GANAHL ON MEDIA: The J-Grad Job Crisis

QUESTION: What are the odds of finding meaningful careers in journalism and mass communications (J&MC) for the more than 50,000 students graduating in 2009-10 from the country’s 480 plus schools with 4-year communication programs?

ANSWER: While it’s impossible to be precise, history may guide us. The authors of the annual graduate report conclude that 2008 graduates in “journalism and mass communications programs found themselves in a disastrous job market” according to the Annual Survey of Journalism & Mass Communications Graduates.

And the authors should know: this is the survey’s 23rd year. The Association for Education in Journalism and Mass Communication (AEJMC) and a number of media, media associations and educational institutions sponsor the survey, which is conducted by the Grady College of J & MC at the University of Georgia. The Cox Research Center director is Dr. Lee B. Becker.

The survey results are based on a sample of 2,542 undergraduate and graduate students, and represent a 32% return rate of the initial 9,526 surveys mailed. The sample error for the undergraduate sample is 2.0% (N=2,360), and 7.3% for the graduate sample (N=182). Surveys were collected from October 2008 to March 2009.

So, just how disastrous was the career market for 2008 J&MC graduates? More importantly, what career strategies does this suggest for the 2009-2010 graduate?

Overall 60% of the 2008 graduates found full-time employment six to eight months after graduation, and “only half of the graduates had full-time work in the field of communication.” A year earlier, 70% of the 2007 graduates found full-time employment. The unemployment rate for the 2008 graduates was 17.5% compared to 13% for 2007 graduates.

It’s worth noting that the rate of full-time employment among the various curriculum specialties in the 2008 survey ranges from 56% for broadcasting, to 59% for print journalism, to 65% for advertising and 71% for public relations.

The median starting salary reported in the 2008 survey for those finding full-time employment was $30,000 for undergraduate degrees and $38,000 for graduate degrees. Becker notes this is “the same average salary” reported in the 2007 survey, and compares to the $49,224 average starting salary offer for all 2008 college graduates reported by the National Association of Colleges and employers (NACE). The median annual salaries among the various degree specialties varies considerably, and ranges from $24,000 for television, to $26,000 for weekly newspapers, to $29,000 for daily newspapers, to $31,000 for public relations, to $33,800 for cable television.

So, what kind of future does this survey suggest?

Trends in the national unemployment rate suggest 2009 graduates will face even more hostile conditions. Unemployment rates during the 2008 survey time period ranged from 6.6% in October 2008 to 8.5% in March 2009. In just a year the unemployment rate has soared nearly 60% to 10.2% in October 2009. Business Week noted there was little evidence that the more than 18% unemployment rate for 16-to-24-year-olds would change anytime soon “potentially creating a kind of ‘lost generation.’” Please see graphic published on October 19, 2009 by Business Week.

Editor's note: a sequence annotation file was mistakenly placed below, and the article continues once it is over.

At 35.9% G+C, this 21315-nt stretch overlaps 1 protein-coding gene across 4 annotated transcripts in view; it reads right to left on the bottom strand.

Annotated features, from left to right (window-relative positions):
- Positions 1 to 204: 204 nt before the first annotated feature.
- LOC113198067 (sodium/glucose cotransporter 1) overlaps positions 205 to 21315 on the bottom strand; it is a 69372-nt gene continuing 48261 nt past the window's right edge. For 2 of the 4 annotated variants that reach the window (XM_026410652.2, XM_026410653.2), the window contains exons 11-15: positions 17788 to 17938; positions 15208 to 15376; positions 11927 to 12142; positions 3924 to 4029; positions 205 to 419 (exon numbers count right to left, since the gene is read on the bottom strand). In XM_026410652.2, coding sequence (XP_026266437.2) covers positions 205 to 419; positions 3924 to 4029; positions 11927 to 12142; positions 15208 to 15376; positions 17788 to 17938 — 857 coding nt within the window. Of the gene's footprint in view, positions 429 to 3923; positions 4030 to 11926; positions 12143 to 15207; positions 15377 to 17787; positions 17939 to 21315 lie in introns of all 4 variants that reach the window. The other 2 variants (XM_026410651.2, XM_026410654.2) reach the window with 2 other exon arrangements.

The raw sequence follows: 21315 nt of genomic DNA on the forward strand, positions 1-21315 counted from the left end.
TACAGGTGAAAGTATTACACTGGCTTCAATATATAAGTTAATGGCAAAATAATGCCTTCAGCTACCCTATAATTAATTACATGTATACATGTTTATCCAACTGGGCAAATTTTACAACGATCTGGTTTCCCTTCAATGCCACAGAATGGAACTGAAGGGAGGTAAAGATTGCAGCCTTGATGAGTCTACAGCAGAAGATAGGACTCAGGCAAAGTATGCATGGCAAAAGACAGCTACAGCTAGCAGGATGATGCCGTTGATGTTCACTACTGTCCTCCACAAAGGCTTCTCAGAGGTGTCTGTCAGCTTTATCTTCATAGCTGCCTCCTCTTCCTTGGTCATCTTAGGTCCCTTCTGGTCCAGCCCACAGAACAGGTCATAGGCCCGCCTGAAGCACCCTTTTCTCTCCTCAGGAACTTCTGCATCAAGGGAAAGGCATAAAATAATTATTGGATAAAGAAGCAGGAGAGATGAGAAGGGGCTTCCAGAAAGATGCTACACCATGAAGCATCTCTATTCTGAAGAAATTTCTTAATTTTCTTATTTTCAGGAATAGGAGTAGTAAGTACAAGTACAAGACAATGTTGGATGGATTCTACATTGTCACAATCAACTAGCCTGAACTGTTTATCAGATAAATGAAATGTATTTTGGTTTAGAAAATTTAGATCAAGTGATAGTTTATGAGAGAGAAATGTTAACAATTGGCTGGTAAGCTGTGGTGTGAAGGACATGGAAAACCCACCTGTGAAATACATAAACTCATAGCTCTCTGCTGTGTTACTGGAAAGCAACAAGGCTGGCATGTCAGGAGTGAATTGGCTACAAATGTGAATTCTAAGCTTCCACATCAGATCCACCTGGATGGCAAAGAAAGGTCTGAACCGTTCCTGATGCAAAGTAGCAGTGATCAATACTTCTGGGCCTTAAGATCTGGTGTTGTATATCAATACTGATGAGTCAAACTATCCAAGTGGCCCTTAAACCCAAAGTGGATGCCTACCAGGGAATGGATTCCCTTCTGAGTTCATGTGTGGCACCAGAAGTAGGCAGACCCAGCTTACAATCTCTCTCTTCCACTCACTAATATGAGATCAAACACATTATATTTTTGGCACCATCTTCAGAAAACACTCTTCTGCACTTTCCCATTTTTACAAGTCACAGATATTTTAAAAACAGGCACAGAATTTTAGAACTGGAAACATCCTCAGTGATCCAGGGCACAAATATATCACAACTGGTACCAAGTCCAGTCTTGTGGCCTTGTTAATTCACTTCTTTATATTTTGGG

BW Lost Gen

And, what can the 2009 J&MC graduate do?

First, knowledge is power. Simply by reading this column you are being proactive. Immerse yourself in current changes related to your field, and become an expert in understanding the forces and trends shaping your future. Arm yourself with the currency of relevant and timely information.

Second, diversify your career aspirations and cross-train among the various media platforms. Write often, take many pictures, shoot much video and record multiple interviews. Specialize in multi-media story telling. Lead your colleagues in the march to the Internet, and join the vanguard of digital innovators.

Third, become a content area expert. Grow passion for your favorite subject and promote yourself relentlessly. The New York Times’ recent profile of Bill Simmons and his rise from “an obscure online sports commentator” to “perhaps America’s most famous sports columnist” as the ESPN Sports Guy is both inspiring and telling. The digital highway holds the promise of many career paths.

Is the career goblet half empty or half full for the 2009 J&MC graduate ?

You decide.

Dr. Richard Ganahl is a professor in mass communications at Bloomsburg University, PA. His column GANAHL ON MEDIA is an occasional column about media issues. Ganahl is a former media manager, publisher, entrepreneur and consultant. He is co-editor with Dr. Louisa Ha of the award-winning Webcasting Worldwide (2007), and the founding faculty advisor of BU Now, a multi-media, student-managed media blog site.

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